Friday, December 24, 2010
Purchased at the Fordham University bookstore. I used this an undergraduate course on Renaissance literature. I vaguely remember the course. I clearly remember the professor as being the worst of my undergraduate career -- actually it was a tie between him and my medieval literature professor. He had was quite obese, but had once been skinny, to that his physique resembled a giant pear. He used handwritten lecture notes that had not been updated in at least a decade. For whatever reason, I remember learning the terms "trecento" and "quattrocento" in this class. I even have an image in my head of the pear-shaped professor pronouncing them to the class. And then I think I drifted off to sleep.
from The Prince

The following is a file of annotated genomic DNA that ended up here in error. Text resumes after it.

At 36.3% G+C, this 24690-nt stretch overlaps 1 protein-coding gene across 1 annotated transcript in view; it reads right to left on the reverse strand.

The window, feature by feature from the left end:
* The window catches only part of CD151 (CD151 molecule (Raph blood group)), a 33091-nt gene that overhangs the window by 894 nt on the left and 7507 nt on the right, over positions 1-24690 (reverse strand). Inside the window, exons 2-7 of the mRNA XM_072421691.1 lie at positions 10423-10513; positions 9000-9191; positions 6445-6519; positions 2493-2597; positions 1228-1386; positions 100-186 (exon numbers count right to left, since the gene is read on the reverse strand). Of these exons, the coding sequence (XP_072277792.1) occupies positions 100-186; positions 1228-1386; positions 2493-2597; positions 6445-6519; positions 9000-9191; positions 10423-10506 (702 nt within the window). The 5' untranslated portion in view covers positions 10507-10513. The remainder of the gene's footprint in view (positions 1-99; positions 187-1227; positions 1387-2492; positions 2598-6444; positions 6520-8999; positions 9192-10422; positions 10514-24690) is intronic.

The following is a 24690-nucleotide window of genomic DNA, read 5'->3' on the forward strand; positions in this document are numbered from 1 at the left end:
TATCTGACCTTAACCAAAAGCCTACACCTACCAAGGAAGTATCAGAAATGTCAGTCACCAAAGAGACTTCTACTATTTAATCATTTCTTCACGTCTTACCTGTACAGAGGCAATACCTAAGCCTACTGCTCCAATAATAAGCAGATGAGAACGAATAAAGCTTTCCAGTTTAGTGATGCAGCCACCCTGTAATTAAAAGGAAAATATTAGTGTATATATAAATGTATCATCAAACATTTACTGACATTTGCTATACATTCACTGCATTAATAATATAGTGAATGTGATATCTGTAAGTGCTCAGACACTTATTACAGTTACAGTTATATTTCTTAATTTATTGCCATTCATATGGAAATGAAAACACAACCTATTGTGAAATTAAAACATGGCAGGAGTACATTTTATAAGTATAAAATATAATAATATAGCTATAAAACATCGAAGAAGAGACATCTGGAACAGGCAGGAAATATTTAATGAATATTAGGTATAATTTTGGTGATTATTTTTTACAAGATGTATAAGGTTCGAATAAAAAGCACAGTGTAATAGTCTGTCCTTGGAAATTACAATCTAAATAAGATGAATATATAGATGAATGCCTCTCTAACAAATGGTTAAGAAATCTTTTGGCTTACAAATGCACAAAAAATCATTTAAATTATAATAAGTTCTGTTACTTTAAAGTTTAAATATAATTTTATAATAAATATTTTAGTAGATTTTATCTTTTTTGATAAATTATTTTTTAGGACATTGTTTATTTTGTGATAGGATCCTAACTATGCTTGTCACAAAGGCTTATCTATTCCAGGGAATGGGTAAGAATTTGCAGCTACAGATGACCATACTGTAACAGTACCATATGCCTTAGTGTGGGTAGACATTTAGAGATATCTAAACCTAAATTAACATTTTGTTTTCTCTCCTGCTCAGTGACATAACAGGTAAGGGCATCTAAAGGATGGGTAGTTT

All the states and governments that ever had or now have power over men were and are of two sorts: either republics or princely states. And princely states are als of two sorts: either hereditary, where the family of the ruler has been in control for a long time, or else new. And the new ones are either brand new, as Milan was for Francesco Sforza, or they are like grafts freshly joined to the hereditary state of a prince who has acquired them, as the kingdom of Naples was to the kingdom of Spain. New acquisitions are either accustomed to living under a prince, or used to being free, they may be acquired either by force of other people's arms or with one's own, either by fortune or by strength.